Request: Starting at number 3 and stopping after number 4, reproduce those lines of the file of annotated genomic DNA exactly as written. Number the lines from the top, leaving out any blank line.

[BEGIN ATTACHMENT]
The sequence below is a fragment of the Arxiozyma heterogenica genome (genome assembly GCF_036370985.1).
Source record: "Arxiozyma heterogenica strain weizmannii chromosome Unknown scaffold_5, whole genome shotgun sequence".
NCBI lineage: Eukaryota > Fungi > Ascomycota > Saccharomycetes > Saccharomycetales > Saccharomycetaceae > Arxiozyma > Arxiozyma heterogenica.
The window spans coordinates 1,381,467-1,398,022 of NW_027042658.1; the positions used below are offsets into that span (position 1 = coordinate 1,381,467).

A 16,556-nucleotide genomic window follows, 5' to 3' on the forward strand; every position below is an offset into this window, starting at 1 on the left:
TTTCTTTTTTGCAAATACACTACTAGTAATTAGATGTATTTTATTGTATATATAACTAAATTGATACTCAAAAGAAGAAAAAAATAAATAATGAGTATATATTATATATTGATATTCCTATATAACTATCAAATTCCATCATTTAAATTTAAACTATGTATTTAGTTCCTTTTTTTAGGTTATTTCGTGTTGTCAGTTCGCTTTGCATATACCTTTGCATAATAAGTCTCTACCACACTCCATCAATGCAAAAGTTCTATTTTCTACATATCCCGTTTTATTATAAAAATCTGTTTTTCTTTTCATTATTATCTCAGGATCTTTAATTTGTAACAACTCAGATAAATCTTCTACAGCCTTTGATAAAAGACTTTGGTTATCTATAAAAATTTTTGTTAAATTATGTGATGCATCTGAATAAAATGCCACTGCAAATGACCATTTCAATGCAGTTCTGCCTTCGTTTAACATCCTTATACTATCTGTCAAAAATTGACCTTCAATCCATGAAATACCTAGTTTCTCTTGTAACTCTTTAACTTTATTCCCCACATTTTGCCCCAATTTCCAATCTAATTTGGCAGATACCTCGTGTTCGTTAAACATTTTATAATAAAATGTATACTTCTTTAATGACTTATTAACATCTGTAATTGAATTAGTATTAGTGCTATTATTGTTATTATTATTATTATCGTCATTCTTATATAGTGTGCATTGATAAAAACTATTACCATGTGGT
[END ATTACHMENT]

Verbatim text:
NCBI lineage: Eukaryota > Fungi > Ascomycota > Saccharomycetes > Saccharomycetales > Saccharomycetaceae > Arxiozyma > Arxiozyma heterogenica.
The window spans coordinates 1,381,467-1,398,022 of NW_027042658.1; the positions used below are offsets into that span (position 1 = coordinate 1,381,467).